Ironically, the more Morris runs the ball the better chance there is for Helu. It likely means more plays for Washington, more time of possession and more chances to get to the plays they want. The lack of third-down success limits the opportunities for Helu. And it’s not like pass plays are always called for him: his two biggest receptions versus Oakland came when quarterback Robert Griffin III escaped the pocket and dumped the ball to him.
Helu has touched the ball 21 times in the first four games combined, though 15 occurred against Oakland when Morris missed the fourth quarter with bruised ribs.
Still, even with Helu’s playmaking ability as a third-down back, finding room for both is difficult.
“I’d like to get Helu out there more,” offensive coordinator Kyle Shanahan said. “It’s always a hard thing when you’ve got two guys you believe in and with the success Alf's had last year and how much we do believe in Alf, so we don’t like to just keep rotating those guys all the time…. You don’t ever want to do that at the expense of another one of your good players.”
Helu played only three games last season because of turf toe. But he looked sharp this summer, both in training camp and preseason games. However, he looked better in the pass game; he’s capable of snapping off excellent runs in the ground game, but his impatience getting to the hole at times also leads to missed opportunities. Morris is averaging 5.3 yards per carry, so they want him getting those carries. Still, Helu's quick feet always makes him a threat.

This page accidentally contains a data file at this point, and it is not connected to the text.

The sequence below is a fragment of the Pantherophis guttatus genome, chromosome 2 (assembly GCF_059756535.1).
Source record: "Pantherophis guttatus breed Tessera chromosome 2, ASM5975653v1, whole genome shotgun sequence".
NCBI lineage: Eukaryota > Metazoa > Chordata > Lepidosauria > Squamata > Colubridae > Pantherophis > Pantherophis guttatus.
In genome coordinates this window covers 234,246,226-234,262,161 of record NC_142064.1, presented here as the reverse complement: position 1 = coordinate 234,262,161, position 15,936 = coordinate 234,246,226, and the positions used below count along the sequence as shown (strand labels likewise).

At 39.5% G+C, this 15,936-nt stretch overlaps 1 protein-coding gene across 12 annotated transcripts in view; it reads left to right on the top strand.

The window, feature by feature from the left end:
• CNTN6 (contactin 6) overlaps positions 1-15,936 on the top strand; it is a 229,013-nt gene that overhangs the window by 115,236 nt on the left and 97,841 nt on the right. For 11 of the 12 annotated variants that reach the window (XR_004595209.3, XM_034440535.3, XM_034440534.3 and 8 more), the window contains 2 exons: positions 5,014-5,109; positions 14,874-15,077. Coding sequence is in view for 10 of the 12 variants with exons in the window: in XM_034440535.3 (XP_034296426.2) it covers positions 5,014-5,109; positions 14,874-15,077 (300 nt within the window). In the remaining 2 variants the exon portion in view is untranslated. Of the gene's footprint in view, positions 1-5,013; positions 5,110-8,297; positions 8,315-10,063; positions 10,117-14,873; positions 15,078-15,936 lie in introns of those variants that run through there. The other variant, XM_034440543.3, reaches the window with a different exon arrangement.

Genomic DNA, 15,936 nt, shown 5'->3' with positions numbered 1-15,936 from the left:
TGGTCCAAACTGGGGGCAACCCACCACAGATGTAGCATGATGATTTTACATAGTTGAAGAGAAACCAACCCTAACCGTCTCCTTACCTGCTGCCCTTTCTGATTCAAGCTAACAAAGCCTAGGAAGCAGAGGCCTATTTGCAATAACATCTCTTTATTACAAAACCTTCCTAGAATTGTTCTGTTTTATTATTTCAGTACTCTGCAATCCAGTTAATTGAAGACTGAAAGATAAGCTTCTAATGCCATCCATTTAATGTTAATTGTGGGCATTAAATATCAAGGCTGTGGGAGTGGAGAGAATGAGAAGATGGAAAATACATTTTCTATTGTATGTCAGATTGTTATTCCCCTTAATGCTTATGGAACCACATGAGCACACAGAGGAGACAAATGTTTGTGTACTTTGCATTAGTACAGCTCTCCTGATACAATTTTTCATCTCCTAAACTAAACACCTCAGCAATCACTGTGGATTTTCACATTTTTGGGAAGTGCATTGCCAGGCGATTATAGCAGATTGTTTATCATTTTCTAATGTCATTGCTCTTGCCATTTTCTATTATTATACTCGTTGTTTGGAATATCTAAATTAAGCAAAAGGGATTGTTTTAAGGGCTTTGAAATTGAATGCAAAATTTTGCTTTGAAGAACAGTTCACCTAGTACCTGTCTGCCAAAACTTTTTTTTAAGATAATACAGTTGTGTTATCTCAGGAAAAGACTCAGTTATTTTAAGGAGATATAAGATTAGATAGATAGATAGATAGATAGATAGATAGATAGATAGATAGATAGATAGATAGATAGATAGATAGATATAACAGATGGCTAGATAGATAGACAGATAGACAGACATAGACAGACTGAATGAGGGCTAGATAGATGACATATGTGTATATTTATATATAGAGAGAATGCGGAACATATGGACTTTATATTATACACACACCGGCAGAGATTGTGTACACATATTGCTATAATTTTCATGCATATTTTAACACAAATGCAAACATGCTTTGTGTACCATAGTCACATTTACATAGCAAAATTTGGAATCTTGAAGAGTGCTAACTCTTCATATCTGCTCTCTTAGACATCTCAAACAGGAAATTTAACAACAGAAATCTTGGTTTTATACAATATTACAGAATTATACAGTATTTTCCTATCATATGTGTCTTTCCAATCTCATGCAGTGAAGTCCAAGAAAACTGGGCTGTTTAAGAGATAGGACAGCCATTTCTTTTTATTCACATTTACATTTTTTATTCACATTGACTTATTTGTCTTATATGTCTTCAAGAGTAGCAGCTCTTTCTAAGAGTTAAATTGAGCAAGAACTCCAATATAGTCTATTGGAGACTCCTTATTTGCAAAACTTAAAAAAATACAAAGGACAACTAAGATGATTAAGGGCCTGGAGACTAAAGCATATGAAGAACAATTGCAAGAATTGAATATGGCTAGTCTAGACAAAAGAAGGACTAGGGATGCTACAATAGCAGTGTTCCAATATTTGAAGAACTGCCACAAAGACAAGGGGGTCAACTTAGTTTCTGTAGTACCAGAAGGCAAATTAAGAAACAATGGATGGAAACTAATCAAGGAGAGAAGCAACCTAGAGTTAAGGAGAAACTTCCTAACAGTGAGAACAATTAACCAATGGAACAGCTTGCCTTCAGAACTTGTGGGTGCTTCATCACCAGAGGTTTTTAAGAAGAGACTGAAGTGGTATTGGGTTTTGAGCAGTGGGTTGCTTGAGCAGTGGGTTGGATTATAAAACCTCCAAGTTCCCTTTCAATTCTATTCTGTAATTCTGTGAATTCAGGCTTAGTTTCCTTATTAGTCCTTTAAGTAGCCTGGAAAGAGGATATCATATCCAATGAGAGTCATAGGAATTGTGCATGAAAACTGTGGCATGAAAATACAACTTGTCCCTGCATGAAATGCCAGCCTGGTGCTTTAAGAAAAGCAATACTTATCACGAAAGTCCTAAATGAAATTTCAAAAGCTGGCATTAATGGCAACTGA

When the Redskins have passed this season, they’ve mostly looked downfield in an attempt to get big plays to overcome double-digit deficits. The Redskins could always experiment with both in the backfield, but that’s something you do when you have momentum and have a defense confused, not when you’re trying to come from behind.
The big area that must improve is third downs, where the Redskins are 26th in the NFL, converting just 32.0 percent. Then again, they ranked just 24th at 35.8 percent a year ago. They just happened to be better with big plays on earlier downs, one reason they averaged 11.9 third downs per game in 2012 compared to 12.5 through four games this season.
“When his time comes, we can never predict it as coaches, but you hope he’s ready for it,” Shanahan said. “He got that opportunity versus Oakland and I thought he was one of the main reasons we were able to win the game. … He looked good. I think he’s looked that way all this year. I think he looked that way starting about half way through his rookie year. We believe in Roy.”